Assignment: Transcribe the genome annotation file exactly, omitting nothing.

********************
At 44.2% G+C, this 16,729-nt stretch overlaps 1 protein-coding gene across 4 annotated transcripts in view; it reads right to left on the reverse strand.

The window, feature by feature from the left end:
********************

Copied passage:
At 44.2% G+C, this 16,729-nt stretch overlaps 1 protein-coding gene across 4 annotated transcripts in view; it reads right to left on the reverse strand.

The window, feature by feature from the left end: